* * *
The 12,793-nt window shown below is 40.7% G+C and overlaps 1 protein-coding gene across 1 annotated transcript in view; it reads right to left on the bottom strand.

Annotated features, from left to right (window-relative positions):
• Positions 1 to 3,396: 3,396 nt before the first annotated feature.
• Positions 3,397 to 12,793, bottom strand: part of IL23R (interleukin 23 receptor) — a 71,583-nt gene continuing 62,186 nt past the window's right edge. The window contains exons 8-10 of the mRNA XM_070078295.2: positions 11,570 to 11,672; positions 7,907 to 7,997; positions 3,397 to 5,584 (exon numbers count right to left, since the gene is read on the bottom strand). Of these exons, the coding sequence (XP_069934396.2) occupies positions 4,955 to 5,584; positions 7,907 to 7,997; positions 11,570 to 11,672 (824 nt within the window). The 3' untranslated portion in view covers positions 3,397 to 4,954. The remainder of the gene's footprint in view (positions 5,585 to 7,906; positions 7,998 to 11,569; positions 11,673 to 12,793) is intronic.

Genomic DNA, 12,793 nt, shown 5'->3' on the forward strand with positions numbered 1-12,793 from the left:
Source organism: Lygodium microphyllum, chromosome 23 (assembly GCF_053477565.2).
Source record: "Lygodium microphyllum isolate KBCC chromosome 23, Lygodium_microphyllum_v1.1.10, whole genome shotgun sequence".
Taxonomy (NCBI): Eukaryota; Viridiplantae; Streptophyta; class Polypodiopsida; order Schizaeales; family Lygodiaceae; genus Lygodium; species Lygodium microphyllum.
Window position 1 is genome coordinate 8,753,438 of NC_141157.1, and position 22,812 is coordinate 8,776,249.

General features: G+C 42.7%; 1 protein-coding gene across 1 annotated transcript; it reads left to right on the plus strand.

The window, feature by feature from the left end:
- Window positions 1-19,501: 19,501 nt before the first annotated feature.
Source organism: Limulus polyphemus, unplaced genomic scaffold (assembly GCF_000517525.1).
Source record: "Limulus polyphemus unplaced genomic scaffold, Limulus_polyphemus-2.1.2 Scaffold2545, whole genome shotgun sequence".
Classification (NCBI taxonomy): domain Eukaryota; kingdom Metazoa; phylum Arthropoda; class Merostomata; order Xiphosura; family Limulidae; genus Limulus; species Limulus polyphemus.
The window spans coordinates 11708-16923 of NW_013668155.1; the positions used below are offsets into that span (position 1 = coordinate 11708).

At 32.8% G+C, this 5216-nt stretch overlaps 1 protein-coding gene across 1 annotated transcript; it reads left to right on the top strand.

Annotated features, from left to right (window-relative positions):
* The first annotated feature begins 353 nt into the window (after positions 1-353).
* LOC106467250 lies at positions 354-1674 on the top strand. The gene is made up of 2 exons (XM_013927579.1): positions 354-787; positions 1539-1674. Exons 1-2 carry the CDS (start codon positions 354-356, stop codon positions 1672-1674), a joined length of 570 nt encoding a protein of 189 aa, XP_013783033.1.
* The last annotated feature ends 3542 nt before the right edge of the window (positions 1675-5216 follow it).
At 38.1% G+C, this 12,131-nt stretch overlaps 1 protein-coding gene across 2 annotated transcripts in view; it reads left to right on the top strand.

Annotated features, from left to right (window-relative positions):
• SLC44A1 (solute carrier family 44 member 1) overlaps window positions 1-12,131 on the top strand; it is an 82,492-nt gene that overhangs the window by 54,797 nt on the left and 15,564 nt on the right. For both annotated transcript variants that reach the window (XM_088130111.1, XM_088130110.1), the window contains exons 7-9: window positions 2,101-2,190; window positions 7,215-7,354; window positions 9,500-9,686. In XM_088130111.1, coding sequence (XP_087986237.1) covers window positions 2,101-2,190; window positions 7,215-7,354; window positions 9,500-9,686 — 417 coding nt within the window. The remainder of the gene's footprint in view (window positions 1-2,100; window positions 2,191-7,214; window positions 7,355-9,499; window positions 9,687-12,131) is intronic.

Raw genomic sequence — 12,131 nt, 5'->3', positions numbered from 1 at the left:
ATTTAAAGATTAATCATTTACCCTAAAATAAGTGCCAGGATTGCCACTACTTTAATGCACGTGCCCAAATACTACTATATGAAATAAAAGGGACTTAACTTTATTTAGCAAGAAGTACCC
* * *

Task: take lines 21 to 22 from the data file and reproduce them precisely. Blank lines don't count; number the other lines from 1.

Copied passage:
* The last annotated feature ends 3542 nt before the right edge of the window (positions 1675-5216 follow it).
At 38.1% G+C, this 12,131-nt stretch overlaps 1 protein-coding gene across 2 annotated transcripts in view; it reads left to right on the top strand.